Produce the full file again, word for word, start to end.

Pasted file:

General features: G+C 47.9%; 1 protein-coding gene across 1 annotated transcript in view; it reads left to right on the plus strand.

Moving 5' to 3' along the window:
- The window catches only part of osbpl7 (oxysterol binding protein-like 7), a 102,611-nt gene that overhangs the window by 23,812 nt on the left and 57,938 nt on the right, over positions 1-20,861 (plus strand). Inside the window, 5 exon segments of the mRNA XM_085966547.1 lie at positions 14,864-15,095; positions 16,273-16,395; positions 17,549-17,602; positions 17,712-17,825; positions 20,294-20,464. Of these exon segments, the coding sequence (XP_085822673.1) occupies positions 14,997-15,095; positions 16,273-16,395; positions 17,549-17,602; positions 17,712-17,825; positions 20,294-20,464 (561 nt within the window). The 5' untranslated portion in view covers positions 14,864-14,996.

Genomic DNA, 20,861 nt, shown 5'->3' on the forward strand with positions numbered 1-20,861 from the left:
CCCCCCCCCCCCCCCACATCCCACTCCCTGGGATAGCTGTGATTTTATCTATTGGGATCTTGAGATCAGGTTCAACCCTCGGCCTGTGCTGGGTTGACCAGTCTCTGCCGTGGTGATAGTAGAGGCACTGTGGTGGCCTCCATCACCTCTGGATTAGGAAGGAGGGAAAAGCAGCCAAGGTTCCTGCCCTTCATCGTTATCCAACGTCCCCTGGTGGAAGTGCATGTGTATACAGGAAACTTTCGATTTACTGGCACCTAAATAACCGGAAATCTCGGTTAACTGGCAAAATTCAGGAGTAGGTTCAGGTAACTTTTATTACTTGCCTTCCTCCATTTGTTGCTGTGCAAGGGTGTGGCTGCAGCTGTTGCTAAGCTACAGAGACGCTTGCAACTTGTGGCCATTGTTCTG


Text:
General features: G+C 47.9%; 1 protein-coding gene across 1 annotated transcript in view; it reads left to right on the plus strand.

Moving 5' to 3' along the window:
- The window catches only part of osbpl7 (oxysterol binding protein-like 7), a 102,611-nt gene that overhangs the window by 23,812 nt on the left and 57,938 nt on the right, over positions 1-20,861 (plus strand). Inside the window, 5 exon segments of the mRNA XM_085966547.1 lie at positions 14,864-15,095; positions 16,273-16,395; positions 17,549-17,602; positions 17,712-17,825; positions 20,294-20,464. Of these exon segments, the coding sequence (XP_085822673.1) occupies positions 14,997-15,095; positions 16,273-16,395; positions 17,549-17,602; positions 17,712-17,825; positions 20,294-20,464 (561 nt within the window). The 5' untranslated portion in view covers positions 14,864-14,996.

Genomic DNA, 20,861 nt, shown 5'->3' on the forward strand with positions numbered 1-20,861 from the left:
CCCCCCCCCCCCCCCACATCCCACTCCCTGGGATAGCTGTGATTTTATCTATTGGGATCTTGAGATCAGGTTCAACCCTCGGCCTGTGCTGGGTTGACCAGTCTCTGCCGTGGTGATAGTAGAGGCACTGTGGTGGCCTCCATCACCTCTGGATTAGGAAGGAGGGAAAAGCAGCCAAGGTTCCTGCCCTTCATCGTTATCCAACGTCCCCTGGTGGAAGTGCATGTGTATACAGGAAACTTTCGATTTACTGGCACCTAAATAACCGGAAATCTCGGTTAACTGGCAAAATTCAGGAGTAGGTTCAGGTAACTTTTATTACTTGCCTTCCTCCATTTGTTGCTGTGCAAGGGTGTGGCTGCAGCTGTTGCTAAGCTACAGAGACGCTTGCAACTTGTGGCCATTGTTCTG